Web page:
Let's hope that whoever succeeds Graeme Wheeler as Reserve Bank governor next year does as good a job as he has.
Admittedly, not everyone would agree with that appraisal.
Wheeler's critics can point to the fact that his mandate is to keep consumer price inflation within the 1 to 3 per cent range on average over the medium term. If you take the past three years as the medium term - and given the lags in monetary policy, that is the only period it is fair to judge him by - annual inflation has fallen short of the target, averaging 0.7 per cent.
But how many people would feel ill-served by such an outcome?
And a measure more relevant to the cost of living for households with mortgages - Statistics NZ's all (CPI) groups plus interest - has risen by an average of just 0.5 per cent a year over the past three years. At a time of sluggish income growth, that is not a bad outcome for those families.
Wheeler gets criticised for the four official cash rate hikes he dispensed between March and July 2014. They were, with the benefit of hindsight, unnecessary and he had to set about reversing them within a year. But the intervening year was marked by a collapse in oil prices and a drop in the terms of trade from what had been 40-year highs.
Such shocks are one of the things that make doing monetary policy really hard, especially in a small, open economy whose people have a low propensity to save.
Wheeler has had to operate in a world economy with strong deflationary forces running - industrial over-capacity and an over-reliance on monetary policy to haul economies out of the crevasse of the global financial crisis. A world, in short, awash with cheap money. These factors affect tradables prices (nearly half the CPI) and banks' funding costs.
It has been a period when any number of central banks have undershot their inflation targets.
Another constant challenge for the Reserve Bank is that its interest rate decisions have to be based on forecasts derived from economic modelling that quantifies relationships between key variables based on past experience.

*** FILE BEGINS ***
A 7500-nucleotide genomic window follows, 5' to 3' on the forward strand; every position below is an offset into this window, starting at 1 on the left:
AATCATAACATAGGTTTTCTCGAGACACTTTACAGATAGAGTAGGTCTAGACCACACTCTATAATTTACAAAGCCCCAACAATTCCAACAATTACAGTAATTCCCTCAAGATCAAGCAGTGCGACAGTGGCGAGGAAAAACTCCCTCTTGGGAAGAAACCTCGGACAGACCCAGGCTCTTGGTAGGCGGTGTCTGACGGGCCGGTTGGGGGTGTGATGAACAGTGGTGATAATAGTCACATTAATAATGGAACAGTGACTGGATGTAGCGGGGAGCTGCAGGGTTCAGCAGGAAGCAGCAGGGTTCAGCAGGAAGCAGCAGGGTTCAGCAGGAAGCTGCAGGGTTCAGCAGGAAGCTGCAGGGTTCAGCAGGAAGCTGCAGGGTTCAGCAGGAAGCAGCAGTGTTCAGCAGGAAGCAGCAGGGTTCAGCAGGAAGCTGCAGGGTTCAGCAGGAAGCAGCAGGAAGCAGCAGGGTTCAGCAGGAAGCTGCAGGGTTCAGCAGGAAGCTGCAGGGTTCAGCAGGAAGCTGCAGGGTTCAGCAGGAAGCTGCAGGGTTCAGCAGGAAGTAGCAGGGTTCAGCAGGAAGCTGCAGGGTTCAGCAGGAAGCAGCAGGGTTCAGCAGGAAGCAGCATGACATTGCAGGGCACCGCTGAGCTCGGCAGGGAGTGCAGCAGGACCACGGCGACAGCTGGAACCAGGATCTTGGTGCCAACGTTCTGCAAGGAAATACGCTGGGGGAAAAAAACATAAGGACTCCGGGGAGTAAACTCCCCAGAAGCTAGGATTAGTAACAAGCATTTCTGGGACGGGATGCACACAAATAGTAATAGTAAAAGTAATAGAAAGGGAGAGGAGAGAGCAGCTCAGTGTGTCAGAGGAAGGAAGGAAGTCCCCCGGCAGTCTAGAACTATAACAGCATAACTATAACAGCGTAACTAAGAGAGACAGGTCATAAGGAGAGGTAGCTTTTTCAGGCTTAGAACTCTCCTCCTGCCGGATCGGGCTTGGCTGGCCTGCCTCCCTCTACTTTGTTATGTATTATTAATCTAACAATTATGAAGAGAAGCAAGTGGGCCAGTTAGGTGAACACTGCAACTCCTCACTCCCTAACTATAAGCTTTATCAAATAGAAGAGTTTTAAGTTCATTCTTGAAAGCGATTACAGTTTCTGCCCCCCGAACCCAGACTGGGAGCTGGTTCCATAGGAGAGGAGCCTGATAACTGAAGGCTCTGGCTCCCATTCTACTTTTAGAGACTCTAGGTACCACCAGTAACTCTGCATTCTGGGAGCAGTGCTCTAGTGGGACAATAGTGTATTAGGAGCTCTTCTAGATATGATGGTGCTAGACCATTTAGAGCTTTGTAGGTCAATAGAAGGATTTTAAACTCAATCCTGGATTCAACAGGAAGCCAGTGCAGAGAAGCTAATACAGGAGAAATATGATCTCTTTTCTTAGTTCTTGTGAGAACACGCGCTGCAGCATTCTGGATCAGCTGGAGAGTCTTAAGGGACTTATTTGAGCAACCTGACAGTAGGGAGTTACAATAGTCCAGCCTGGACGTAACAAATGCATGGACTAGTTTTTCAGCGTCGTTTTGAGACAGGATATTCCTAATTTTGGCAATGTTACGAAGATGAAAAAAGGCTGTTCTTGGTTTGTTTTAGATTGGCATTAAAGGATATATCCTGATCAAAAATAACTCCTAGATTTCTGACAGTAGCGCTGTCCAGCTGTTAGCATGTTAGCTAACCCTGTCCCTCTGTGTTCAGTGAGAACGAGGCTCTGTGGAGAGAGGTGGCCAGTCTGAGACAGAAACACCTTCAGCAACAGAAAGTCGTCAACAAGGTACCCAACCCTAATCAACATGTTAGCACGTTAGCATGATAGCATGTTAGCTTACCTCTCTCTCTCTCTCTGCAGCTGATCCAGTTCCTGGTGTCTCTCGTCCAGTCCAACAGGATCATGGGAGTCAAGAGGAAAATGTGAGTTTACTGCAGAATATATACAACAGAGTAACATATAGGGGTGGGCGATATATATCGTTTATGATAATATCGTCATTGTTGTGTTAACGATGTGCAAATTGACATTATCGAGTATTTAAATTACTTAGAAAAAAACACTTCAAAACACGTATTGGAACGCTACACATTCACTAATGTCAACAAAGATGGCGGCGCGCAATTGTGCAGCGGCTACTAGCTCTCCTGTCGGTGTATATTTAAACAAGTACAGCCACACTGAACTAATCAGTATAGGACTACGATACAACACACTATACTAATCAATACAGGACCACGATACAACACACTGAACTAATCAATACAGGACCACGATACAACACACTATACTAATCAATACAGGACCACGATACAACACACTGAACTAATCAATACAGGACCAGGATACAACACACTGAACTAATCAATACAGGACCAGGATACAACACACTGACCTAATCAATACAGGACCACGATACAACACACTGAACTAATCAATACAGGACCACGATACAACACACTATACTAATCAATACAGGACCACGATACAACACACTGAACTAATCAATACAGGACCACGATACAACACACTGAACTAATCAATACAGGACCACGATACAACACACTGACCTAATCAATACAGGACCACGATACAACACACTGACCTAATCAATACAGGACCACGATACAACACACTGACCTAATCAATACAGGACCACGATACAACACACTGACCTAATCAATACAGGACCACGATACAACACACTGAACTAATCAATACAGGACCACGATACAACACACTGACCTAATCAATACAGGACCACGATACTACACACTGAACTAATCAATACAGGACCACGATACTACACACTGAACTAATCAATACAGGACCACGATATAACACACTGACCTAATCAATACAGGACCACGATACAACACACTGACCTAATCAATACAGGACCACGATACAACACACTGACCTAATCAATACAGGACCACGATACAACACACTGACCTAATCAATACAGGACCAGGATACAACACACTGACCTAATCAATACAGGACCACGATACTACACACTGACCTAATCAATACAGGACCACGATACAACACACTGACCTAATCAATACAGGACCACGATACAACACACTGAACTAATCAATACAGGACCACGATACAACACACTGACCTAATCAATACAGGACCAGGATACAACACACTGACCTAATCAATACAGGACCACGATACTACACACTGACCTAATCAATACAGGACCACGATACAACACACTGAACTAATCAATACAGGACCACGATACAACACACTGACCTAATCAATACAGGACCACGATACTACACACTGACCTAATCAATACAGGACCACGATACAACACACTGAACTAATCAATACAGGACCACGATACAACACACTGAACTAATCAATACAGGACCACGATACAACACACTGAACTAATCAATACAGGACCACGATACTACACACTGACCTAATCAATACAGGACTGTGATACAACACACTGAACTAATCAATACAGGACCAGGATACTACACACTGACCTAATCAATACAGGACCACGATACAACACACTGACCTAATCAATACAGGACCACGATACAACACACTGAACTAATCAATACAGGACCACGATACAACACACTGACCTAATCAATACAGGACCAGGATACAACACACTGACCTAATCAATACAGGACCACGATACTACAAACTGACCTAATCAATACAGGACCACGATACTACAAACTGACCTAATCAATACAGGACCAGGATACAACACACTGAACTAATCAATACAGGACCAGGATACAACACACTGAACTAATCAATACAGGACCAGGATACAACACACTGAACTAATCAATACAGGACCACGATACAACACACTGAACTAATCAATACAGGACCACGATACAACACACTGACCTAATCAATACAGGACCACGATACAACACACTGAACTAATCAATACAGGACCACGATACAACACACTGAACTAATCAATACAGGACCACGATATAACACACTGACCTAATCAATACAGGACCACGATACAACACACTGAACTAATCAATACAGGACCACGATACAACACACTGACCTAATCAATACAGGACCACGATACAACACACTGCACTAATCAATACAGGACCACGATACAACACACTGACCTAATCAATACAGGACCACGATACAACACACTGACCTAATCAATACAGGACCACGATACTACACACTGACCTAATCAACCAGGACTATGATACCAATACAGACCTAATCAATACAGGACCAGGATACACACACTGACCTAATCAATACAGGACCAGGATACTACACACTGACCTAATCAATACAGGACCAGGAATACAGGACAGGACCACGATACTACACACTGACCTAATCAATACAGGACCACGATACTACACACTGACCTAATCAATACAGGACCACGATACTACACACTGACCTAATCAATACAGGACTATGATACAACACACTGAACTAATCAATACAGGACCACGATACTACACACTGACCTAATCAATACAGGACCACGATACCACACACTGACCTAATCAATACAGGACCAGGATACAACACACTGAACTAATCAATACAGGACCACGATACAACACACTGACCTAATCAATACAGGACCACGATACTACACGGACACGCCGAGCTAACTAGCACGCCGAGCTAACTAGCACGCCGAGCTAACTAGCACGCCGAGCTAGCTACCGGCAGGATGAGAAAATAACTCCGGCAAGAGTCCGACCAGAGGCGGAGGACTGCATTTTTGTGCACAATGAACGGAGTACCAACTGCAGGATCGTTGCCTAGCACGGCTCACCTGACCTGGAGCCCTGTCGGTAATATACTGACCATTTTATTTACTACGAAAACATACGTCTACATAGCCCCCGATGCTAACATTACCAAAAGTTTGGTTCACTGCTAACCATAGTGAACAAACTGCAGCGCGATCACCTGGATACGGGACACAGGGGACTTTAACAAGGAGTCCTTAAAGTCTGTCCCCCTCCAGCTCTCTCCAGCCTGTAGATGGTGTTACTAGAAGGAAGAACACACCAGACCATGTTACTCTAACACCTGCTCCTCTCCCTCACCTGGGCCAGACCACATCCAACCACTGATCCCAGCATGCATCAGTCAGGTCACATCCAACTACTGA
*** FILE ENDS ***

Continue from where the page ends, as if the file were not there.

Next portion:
But they are not dealing with immutable laws of nature. The strength of these relationships can change over time.
So they might have expected the strong employment growth we have seen in recent years to flow through to more wage inflation than has eventuated.
Part of the explanation for that is the unexpected strength of net immigration. Part is a rise to record rates of labour force participation. And part may be underlying structural changes in the labour market such as increases in casualisation and the "gig" economy.
Similarly, in light of the mid-2000s boom, the bank might well have expected the wealth effect from runaway house price inflation - where home-owners spend some of the increase in their equity - to show through sooner and stronger than it has.
The point is that the central bank's interest rate decisions have to be based on expectations of the future guided by the past, and that guidance can be unreliable.
Under Wheeler, the bank has moved to a more formally collegial process for making decisions, with a governing committee of the governor, two deputy governors (Grant Spencer and Geoff Bascand) and assistant governor John McDermott.
The governor retains the final word and the statutory responsibility, but this has been a significant move towards the more internationally normal practice of making monetary policy decisions by committee.
But the big innovation of Wheeler's tenure has been the foray into macro-prudential regulation, specifically loan-to-value ratio (LVR) curbs on bank lending into the residential property market.
It has provided an alternative way of hosing down an overheated housing market without pushing up interest rates, with the consequences that would have had for an already overvalued exchange rate.
Wheeler was living in the United States when its housing market crashed. He saw, up close, what it does when one mortgage in four is under water, with the loan worth more than the property. It evidently made a deep impression on the man.
Measures to reduce the risk of that are not just about ensuring banks' balance sheets are sturdy enough to survive a property crash. They are not just about averting a systemic failure of the banking system. They are about borrowers and the potential for blighted lives.
Like any exercise in risk mitigation, the LVR regime comes at a cost and it is not until disaster strikes that its value can be appreciated and its efficacy appraised.
But Wheeler surely deserves the benefit of the doubt at this stage.
The ratios of house prices to income and household debt to income are very stretched.
The statisticians tell us that one household in six is spending more than 40 per cent of its pre-tax income on housing.
That includes 99,000 owner-occupied households, even at a time when mortgage rates have been at multi-decade lows and are now starting to rise. And it includes even more renting households.
The incomes out of which mortgage and rents have to be paid are vulnerable to an international shock. As it is nine years since the GFC, one is probably overdue.
Should one hit before Wheeler's term ends in September, or in the following six months when Grant Spencer fills in, we will be in good hands.